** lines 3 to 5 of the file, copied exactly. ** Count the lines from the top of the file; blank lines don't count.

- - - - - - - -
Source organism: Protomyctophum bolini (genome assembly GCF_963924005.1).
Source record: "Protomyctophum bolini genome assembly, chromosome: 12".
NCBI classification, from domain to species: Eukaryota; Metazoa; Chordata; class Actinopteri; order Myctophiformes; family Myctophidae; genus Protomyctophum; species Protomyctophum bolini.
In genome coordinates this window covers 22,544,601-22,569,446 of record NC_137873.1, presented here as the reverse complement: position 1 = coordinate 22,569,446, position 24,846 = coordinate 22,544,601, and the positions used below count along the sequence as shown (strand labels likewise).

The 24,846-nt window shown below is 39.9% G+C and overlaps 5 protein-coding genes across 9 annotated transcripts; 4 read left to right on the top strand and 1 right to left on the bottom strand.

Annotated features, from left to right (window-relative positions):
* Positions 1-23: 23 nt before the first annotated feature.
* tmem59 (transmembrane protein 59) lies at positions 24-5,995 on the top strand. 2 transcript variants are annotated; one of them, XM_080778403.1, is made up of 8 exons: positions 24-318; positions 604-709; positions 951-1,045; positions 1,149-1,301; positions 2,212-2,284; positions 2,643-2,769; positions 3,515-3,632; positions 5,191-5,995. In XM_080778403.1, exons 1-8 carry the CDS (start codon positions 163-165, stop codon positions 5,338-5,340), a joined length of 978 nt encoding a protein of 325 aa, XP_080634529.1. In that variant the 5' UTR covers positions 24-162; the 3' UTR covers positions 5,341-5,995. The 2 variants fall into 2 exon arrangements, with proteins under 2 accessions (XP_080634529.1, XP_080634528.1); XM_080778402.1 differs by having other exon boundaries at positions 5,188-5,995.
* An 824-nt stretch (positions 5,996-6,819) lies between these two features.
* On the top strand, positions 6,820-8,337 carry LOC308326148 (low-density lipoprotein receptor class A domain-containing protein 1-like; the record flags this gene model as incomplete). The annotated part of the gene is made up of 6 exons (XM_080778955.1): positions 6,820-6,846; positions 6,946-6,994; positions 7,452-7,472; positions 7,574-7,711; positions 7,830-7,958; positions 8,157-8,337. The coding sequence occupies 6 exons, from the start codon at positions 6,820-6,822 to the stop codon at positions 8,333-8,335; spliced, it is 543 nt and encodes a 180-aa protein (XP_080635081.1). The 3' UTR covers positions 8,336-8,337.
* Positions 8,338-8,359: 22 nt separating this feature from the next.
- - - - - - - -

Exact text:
NCBI classification, from domain to species: Eukaryota; Metazoa; Chordata; class Actinopteri; order Myctophiformes; family Myctophidae; genus Protomyctophum; species Protomyctophum bolini.
In genome coordinates this window covers 22,544,601-22,569,446 of record NC_137873.1, presented here as the reverse complement: position 1 = coordinate 22,569,446, position 24,846 = coordinate 22,544,601, and the positions used below count along the sequence as shown (strand labels likewise).

The 24,846-nt window shown below is 39.9% G+C and overlaps 5 protein-coding genes across 9 annotated transcripts; 4 read left to right on the top strand and 1 right to left on the bottom strand.